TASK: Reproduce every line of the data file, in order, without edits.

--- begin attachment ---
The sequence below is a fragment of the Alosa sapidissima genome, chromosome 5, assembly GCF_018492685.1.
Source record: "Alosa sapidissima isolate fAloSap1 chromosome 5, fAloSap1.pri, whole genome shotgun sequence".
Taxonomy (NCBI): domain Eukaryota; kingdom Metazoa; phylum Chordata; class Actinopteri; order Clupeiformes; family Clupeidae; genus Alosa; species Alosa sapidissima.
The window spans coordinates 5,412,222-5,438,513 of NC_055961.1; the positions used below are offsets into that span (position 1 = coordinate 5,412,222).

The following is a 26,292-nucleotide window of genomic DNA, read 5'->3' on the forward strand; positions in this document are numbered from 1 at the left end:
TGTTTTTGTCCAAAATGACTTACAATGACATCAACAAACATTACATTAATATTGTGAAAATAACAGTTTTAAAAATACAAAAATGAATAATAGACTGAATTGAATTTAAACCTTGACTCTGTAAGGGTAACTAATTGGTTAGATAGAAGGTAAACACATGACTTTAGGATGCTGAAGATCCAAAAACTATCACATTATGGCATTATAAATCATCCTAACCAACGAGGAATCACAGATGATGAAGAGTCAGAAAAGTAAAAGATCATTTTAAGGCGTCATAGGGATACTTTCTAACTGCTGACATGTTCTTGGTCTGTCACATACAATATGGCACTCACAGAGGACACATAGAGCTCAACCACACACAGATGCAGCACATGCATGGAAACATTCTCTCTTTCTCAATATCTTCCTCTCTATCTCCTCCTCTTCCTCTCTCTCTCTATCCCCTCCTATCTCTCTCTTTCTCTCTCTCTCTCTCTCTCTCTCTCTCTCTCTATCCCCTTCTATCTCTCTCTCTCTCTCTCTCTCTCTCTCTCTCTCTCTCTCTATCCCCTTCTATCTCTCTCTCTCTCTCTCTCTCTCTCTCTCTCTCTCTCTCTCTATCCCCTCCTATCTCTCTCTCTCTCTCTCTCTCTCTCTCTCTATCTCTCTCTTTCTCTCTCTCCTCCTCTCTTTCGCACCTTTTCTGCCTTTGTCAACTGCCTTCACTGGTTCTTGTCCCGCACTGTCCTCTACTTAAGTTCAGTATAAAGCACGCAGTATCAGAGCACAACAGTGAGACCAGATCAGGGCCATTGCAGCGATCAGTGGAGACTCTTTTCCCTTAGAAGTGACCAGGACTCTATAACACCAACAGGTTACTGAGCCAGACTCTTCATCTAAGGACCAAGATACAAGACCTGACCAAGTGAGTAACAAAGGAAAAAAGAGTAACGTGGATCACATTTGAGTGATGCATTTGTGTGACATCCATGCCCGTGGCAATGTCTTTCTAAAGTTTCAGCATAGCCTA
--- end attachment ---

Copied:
The sequence below is a fragment of the Alosa sapidissima genome, chromosome 5, assembly GCF_018492685.1.
Source record: "Alosa sapidissima isolate fAloSap1 chromosome 5, fAloSap1.pri, whole genome shotgun sequence".
Taxonomy (NCBI): domain Eukaryota; kingdom Metazoa; phylum Chordata; class Actinopteri; order Clupeiformes; family Clupeidae; genus Alosa; species Alosa sapidissima.
The window spans coordinates 5,412,222-5,438,513 of NC_055961.1; the positions used below are offsets into that span (position 1 = coordinate 5,412,222).

The following is a 26,292-nucleotide window of genomic DNA, read 5'->3' on the forward strand; positions in this document are numbered from 1 at the left end:
TGTTTTTGTCCAAAATGACTTACAATGACATCAACAAACATTACATTAATATTGTGAAAATAACAGTTTTAAAAATACAAAAATGAATAATAGACTGAATTGAATTTAAACCTTGACTCTGTAAGGGTAACTAATTGGTTAGATAGAAGGTAAACACATGACTTTAGGATGCTGAAGATCCAAAAACTATCACATTATGGCATTATAAATCATCCTAACCAACGAGGAATCACAGATGATGAAGAGTCAGAAAAGTAAAAGATCATTTTAAGGCGTCATAGGGATACTTTCTAACTGCTGACATGTTCTTGGTCTGTCACATACAATATGGCACTCACAGAGGACACATAGAGCTCAACCACACACAGATGCAGCACATGCATGGAAACATTCTCTCTTTCTCAATATCTTCCTCTCTATCTCCTCCTCTTCCTCTCTCTCTCTATCCCCTCCTATCTCTCTCTTTCTCTCTCTCTCTCTCTCTCTCTCTCTCTCTCTATCCCCTTCTATCTCTCTCTCTCTCTCTCTCTCTCTCTCTCTCTCTCTCTCTATCCCCTTCTATCTCTCTCTCTCTCTCTCTCTCTCTCTCTCTCTCTCTCTCTCTATCCCCTCCTATCTCTCTCTCTCTCTCTCTCTCTCTCTCTCTATCTCTCTCTTTCTCTCTCTCCTCCTCTCTTTCGCACCTTTTCTGCCTTTGTCAACTGCCTTCACTGGTTCTTGTCCCGCACTGTCCTCTACTTAAGTTCAGTATAAAGCACGCAGTATCAGAGCACAACAGTGAGACCAGATCAGGGCCATTGCAGCGATCAGTGGAGACTCTTTTCCCTTAGAAGTGACCAGGACTCTATAACACCAACAGGTTACTGAGCCAGACTCTTCATCTAAGGACCAAGATACAAGACCTGACCAAGTGAGTAACAAAGGAAAAAAGAGTAACGTGGATCACATTTGAGTGATGCATTTGTGTGACATCCATGCCCGTGGCAATGTCTTTCTAAAGTTTCAGCATAGCCTA